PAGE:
Employment growth for the selected occupations in the most recent five-years was below the national average, although this is primarily due to a continued fall in the numbers employed in financial administrative occupations. There were a relatively high number of movements between employers in 2016, particularly for business analysts, accountants and financial administration. Vacancy notifications were also occurring frequently in 2016, for roles such as financial project managers, compliance/regulatory reporting and financial analysts. Despite the lack of employment growth, there were over 22,000 recent job hires in 2016, half of which related to accountants and financial administrative occupations; three quarters of those recently hired held third level qualifications.

While demand for general accounting skills is in decline with many tasks now being automated, there are increasing requirements in specific areas of accountancy and for those with crossover skills such as corporate resource managers. In terms of financial administrative occupations, current indicators point to an easing of shortages with little sign of employment growth. Although some employers have reported difficulty in sourcing suitable candidates for these roles, turnover appears to be a greater issue. However, financial administrators with multilingual skills appear to be still in demand. The demand for HR officers also appears to be easing with very little evidence of growth in employment numbers despite a high volume of vacancy notifications, suggesting that most vacancies are arising due to replacement, such as maternity cover.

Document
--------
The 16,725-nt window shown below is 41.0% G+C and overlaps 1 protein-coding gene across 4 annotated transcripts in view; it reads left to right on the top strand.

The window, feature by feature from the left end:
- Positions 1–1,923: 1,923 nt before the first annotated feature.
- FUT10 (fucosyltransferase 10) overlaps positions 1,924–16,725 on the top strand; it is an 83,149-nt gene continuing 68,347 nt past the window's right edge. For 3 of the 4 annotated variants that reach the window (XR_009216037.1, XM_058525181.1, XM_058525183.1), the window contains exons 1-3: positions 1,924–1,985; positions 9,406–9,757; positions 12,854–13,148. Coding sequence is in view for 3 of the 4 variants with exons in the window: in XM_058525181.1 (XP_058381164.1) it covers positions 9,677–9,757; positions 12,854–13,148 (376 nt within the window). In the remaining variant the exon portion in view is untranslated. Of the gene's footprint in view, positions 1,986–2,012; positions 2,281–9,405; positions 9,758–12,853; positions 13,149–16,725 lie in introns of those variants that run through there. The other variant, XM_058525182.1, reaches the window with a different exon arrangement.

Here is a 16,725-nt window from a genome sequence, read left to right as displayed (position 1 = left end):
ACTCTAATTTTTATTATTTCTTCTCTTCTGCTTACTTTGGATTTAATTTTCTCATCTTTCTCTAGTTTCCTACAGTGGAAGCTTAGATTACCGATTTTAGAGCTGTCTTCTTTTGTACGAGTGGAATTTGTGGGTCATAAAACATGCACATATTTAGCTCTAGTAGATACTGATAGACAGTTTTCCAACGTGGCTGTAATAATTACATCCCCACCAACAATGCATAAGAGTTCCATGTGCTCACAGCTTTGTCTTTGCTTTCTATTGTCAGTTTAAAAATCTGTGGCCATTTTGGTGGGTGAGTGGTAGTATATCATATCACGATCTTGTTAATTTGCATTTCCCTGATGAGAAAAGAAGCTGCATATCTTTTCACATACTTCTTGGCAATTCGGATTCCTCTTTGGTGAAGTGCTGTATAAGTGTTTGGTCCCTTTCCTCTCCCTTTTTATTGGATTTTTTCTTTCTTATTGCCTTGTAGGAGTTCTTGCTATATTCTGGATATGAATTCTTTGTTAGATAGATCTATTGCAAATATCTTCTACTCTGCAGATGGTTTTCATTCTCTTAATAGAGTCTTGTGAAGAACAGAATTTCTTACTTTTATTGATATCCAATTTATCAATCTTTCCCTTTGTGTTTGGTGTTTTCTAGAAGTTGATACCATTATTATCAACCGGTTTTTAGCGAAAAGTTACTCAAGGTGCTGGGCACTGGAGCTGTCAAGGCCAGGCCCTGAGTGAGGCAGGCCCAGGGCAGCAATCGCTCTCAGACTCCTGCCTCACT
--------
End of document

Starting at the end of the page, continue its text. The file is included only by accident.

There were 814 new employment permits issued to non-EEA nationals for work in the selected financial occupations (primarily in roles as business analysts/project managers and accountants) in 2016. The supply of skills from the education and training system is significant: in 2016, there were almost 22,000 further and higher education graduates from business and administrative courses, of which more than 12,000 were at NFQ level 8 or above. In addition, there are a number of new apprenticeships including insurance practitioner, accounting technician and international financial services associate spanning levels 6-8 on the NFQ, with a further three financial-related apprenticeships in development. Approximately 1,400 persons previously employed in financial administrative occupations were job ready job seekers in April 2017; a further 1,900 financial professionals and technicians job seekers were on the Live Register, although only 670 held NFQ level 8 qualifications or higher.